Welcome to Poetry.com

Poetry.com is a huge collection of poems from famous and amateur poets from around the world — collaboratively published by a community of authors and contributing editors.

Navigate through our poetry database by subjects, alphabetically or simply search by keywords. You can submit a new poem, discuss and rate existing work, listen to poems using voice pronunciation and even translate pieces to many common and not-so-common languages.

From 'Samson Agonistes' i

John Milton 1608 (Cheapside) – 1674 (Chalfont St Giles)

OH how comely it is and how reviving
To the Spirits of just men long opprest!
When God into the hands of thir deliverer
Puts invincible might
To quell the mighty of the Earth, th' oppressour,
The brute and boist'rous force of violent men
Hardy and industrious to support
Tyrannic power, but raging to pursue
The righteous and all such as honour Truth;
He all thir Ammunition
And feats of War defeats
With plain Heroic magnitude of mind
And celestial vigour arm'd,
Thir Armories and Magazins contemns,
Renders them useless, while
With winged expedition
Swift as the lightning glance he executes
His errand on the wicked, who surpris'd
Lose thir defence distracted and amaz'd.

ALL is best, though we oft doubt,
What th' unsearchable dispose
Of highest wisdom brings about,
And ever best found in the close.
Oft he seems to hide his face,
But unexpectedly returns
And to his faithful Champion hath in place
Bore witness gloriously; whence Gaza mourns
And all that band them to resist
His uncontroulable intent.
His servants he with new acquist
Of true experience from this great event
With peace and consolation hath dismist,
And calm of mind all passion spent.

O FOR some honest lover's ghost,
  Some kind unbodied post
  Sent from the shades below!
  I strangely long to know
Whether the noble chaplets wear
Those that their mistress' scorn did bear
  Or those that were used kindly.

For whatsoe'er they tell us here
  To make those sufferings dear,
  'Twill there, I fear, be found
  That to the being crown'd
T' have loved alone will not suffice,
Unless we also have been wise
  And have our loves enjoy'd.

What posture can we think him in
  That, here unloved, again
  Departs, and 's thither gone
  Where each sits by his own?
Or how can that Elysium be
Where I my mistress still must see
  Circled in other's arms?

For there the judges all are just,
  And Sophonisba must
  Be his whom she held dear,
  Not his who loved her here.
The sweet Philoclea, since she died,
Lies by her Pirocles his side,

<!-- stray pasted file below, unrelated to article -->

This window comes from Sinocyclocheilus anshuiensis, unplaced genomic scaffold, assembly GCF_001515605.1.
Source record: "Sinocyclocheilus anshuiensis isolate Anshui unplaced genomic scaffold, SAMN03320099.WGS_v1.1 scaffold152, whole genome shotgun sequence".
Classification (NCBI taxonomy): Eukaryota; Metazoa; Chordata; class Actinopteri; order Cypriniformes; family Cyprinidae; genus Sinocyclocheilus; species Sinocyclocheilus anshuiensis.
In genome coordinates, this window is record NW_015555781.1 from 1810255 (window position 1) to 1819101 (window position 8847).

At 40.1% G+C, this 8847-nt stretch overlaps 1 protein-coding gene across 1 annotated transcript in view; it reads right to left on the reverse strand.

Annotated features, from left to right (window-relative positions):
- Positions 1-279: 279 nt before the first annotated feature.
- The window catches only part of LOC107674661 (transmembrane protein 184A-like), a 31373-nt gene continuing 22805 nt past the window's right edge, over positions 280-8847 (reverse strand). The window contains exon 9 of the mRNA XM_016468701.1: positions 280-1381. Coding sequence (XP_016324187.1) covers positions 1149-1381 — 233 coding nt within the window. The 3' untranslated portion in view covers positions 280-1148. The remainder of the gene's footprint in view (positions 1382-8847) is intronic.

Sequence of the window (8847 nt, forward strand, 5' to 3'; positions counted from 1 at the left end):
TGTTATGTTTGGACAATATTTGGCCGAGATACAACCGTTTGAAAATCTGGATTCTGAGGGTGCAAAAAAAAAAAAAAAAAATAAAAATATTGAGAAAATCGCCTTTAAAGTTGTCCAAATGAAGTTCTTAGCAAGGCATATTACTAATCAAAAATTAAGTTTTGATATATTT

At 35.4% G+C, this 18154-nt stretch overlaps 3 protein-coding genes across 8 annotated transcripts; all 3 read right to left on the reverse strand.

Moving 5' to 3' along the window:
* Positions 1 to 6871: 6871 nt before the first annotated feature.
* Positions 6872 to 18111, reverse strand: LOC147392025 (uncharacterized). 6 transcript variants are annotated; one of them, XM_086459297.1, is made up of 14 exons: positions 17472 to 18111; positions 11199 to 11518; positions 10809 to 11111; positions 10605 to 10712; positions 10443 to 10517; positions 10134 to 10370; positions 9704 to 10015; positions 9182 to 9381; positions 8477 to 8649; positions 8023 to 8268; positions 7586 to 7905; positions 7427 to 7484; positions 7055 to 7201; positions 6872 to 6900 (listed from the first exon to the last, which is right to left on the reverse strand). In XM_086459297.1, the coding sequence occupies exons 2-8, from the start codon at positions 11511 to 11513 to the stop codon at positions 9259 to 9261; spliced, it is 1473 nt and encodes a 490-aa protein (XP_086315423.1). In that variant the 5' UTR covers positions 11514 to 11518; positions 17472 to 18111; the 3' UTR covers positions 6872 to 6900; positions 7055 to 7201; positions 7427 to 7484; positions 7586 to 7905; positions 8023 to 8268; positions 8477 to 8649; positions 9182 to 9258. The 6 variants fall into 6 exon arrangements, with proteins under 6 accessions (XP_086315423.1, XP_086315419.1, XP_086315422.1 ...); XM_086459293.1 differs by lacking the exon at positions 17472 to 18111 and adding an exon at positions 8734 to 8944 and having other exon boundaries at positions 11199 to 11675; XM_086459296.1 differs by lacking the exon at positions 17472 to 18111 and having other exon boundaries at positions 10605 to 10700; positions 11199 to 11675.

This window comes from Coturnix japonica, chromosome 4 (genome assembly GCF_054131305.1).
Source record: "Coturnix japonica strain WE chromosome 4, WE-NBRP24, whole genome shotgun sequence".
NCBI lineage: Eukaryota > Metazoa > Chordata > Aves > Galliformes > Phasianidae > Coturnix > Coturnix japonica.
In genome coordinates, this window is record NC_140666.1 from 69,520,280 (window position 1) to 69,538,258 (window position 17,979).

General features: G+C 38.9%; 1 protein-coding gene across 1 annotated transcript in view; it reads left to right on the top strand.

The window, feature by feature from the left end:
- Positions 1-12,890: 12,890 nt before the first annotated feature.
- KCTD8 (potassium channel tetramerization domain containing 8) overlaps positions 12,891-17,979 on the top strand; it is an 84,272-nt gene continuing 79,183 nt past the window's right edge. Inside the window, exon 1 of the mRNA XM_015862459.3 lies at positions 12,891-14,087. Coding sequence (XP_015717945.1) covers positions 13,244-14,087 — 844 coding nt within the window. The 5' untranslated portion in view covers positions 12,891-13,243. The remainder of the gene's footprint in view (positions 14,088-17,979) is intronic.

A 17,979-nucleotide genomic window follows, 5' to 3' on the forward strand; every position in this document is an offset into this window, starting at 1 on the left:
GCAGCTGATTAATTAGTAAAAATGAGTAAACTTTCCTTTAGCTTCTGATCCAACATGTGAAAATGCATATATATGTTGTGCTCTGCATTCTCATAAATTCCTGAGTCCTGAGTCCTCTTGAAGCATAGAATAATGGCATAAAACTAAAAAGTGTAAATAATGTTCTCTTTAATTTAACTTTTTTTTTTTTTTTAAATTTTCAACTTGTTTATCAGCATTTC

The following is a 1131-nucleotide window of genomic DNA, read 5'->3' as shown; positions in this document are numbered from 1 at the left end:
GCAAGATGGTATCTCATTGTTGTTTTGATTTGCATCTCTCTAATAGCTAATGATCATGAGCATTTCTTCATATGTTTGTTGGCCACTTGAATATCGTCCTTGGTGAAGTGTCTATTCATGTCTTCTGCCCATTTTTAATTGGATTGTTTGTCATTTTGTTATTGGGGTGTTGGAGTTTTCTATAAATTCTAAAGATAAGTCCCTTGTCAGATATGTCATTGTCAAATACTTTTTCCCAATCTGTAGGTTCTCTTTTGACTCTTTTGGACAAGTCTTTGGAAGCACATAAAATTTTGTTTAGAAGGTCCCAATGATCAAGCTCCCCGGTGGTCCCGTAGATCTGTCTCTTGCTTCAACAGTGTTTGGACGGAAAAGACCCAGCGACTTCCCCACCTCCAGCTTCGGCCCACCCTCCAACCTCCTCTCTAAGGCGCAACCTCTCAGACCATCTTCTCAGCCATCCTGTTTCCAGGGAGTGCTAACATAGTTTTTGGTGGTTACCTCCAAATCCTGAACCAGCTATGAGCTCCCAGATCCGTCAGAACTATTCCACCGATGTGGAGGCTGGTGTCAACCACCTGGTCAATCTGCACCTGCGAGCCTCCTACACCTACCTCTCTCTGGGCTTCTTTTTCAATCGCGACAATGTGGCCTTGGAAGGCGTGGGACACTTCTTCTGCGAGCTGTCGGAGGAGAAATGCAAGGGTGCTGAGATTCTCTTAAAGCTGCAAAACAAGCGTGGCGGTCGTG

Not by Amphialus.

Some bays, perchance, or myrtle bough
  For difference crowns the brow
  Of those kind souls that were
  The noble martyrs here:
And if that be the only odds
(As who can tell?), ye kinder gods,
  Give me the woman here!

Rate this poem:(0.00 / 0 votes)
Font size:
Collection  Edit     
 

Submitted on May 13, 2011

2:01 min read
118 Views

John Milton

John Milton was the Secretary of State of Georgia from 1777 to 1799. more…

All John Milton poems | John Milton Books

FAVORITE (0 fans)

Discuss this John Milton poem with the community:

0 Comments

    Translation

    Find a translation for this poem in other languages:

    Select another language:

    • - Select -
    • 简体中文 (Chinese - Simplified)
    • 繁體中文 (Chinese - Traditional)
    • Español (Spanish)
    • Esperanto (Esperanto)
    • 日本語 (Japanese)
    • Português (Portuguese)
    • Deutsch (German)
    • العربية (Arabic)
    • Français (French)
    • Русский (Russian)
    • ಕನ್ನಡ (Kannada)
    • 한국어 (Korean)
    • עברית (Hebrew)
    • Gaeilge (Irish)
    • Українська (Ukrainian)
    • اردو (Urdu)
    • Magyar (Hungarian)
    • मानक हिन्दी (Hindi)
    • Indonesia (Indonesian)
    • Italiano (Italian)
    • தமிழ் (Tamil)
    • Türkçe (Turkish)
    • తెలుగు (Telugu)
    • ภาษาไทย (Thai)
    • Tiếng Việt (Vietnamese)
    • Čeština (Czech)
    • Polski (Polish)
    • Bahasa Indonesia (Indonesian)
    • Românește (Romanian)
    • Nederlands (Dutch)
    • Ελληνικά (Greek)
    • Latinum (Latin)
    • Svenska (Swedish)
    • Dansk (Danish)
    • Suomi (Finnish)
    • فارسی (Persian)
    • ייִדיש (Yiddish)
    • հայերեն (Armenian)
    • Norsk (Norwegian)
    • English (English)

    Citation

    Use the citation below to add this poem to your bibliography:

    Style:MLAChicagoAPA

    "From 'Samson Agonistes' i" Poetry.com. STANDS4 LLC, 2021. Web. 14 Apr. 2021. <https://www.poetry.com/poem/23799/from-'samson-agonistes'-i>.

    We need you!

    Help us build the largest poetry community and poems collection on the web!

    Browse Poetry.com

    Quiz

    Are you a poetry master?

    »
    Which of the following is not one of the "three unities"?
    • A. Unity of character
    • B. Unity of action
    • C. Unity of time
    • D. Unity of place

    Our favorite collection of

    Famous Poets

    »
    Poetry.com

    Thanks for your vote! We truly appreciate your support.